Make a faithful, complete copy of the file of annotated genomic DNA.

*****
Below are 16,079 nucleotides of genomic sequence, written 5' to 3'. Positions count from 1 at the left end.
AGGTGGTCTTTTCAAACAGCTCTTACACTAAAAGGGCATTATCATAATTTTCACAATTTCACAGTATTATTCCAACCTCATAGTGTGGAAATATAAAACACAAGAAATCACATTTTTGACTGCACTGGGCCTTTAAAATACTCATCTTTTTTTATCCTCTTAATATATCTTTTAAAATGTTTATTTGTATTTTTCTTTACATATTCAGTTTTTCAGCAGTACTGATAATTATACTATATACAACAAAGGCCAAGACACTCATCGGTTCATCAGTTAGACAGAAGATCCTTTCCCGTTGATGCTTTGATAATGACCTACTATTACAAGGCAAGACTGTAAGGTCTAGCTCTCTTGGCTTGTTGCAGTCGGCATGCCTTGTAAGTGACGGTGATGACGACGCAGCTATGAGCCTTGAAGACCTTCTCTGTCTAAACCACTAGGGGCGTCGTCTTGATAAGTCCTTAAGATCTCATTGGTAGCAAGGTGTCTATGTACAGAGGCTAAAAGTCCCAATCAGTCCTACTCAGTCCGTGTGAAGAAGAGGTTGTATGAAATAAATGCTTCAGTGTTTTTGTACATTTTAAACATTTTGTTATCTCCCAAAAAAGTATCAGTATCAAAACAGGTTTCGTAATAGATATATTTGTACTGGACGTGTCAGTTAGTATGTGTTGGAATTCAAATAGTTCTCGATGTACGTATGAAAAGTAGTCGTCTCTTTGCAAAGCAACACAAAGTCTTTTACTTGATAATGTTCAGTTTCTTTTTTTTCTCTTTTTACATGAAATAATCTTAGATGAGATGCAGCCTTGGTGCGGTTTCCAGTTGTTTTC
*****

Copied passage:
Below are 16,079 nucleotides of genomic sequence, written 5' to 3'. Positions count from 1 at the left end.
AGGTGGTCTTTTCAAACAGCTCTTACACTAAAAGGGCATTATCATAATTTTCACAATTTCACAGTATTATTCCAACCTCATAGTGTGGAAATATAAAACACAAGAAATCACATTTTTGACTGCACTGGGCCTTTAAAATACTCATCTTTTTTTATCCTCTTAATATATCTTTTAAAATGTTTATTTGTATTTTTCTTTACATATTCAGTTTTTCAGCAGTACTGATAATTATACTATATACAACAAAGGCCAAGACACTCATCGGTTCATCAGTTAGACAGAAGATCCTTTCCCGTTGATGCTTTGATAATGACCTACTATTACAAGGCAAGACTGTAAGGTCTAGCTCTCTTGGCTTGTTGCAGTCGGCATGCCTTGTAAGTGACGGTGATGACGACGCAGCTATGAGCCTTGAAGACCTTCTCTGTCTAAACCACTAGGGGCGTCGTCTTGATAAGTCCTTAAGATCTCATTGGTAGCAAGGTGTCTATGTACAGAGGCTAAAAGTCCCAATCAGTCCTACTCAGTCCGTGTGAAGAAGAGGTTGTATGAAATAAATGCTTCAGTGTTTTTGTACATTTTAAACATTTTGTTATCTCCCAAAAAAGTATCAGTATCAAAACAGGTTTCGTAATAGATATATTTGTACTGGACGTGTCAGTTAGTATGTGTTGGAATTCAAATAGTTCTCGATGTACGTATGAAAAGTAGTCGTCTCTTTGCAAAGCAACACAAAGTCTTTTACTTGATAATGTTCAGTTTCTTTTTTTTCTCTTTTTACATGAAATAATCTTAGATGAGATGCAGCCTTGGTGCGGTTTCCAGTTGTTTTC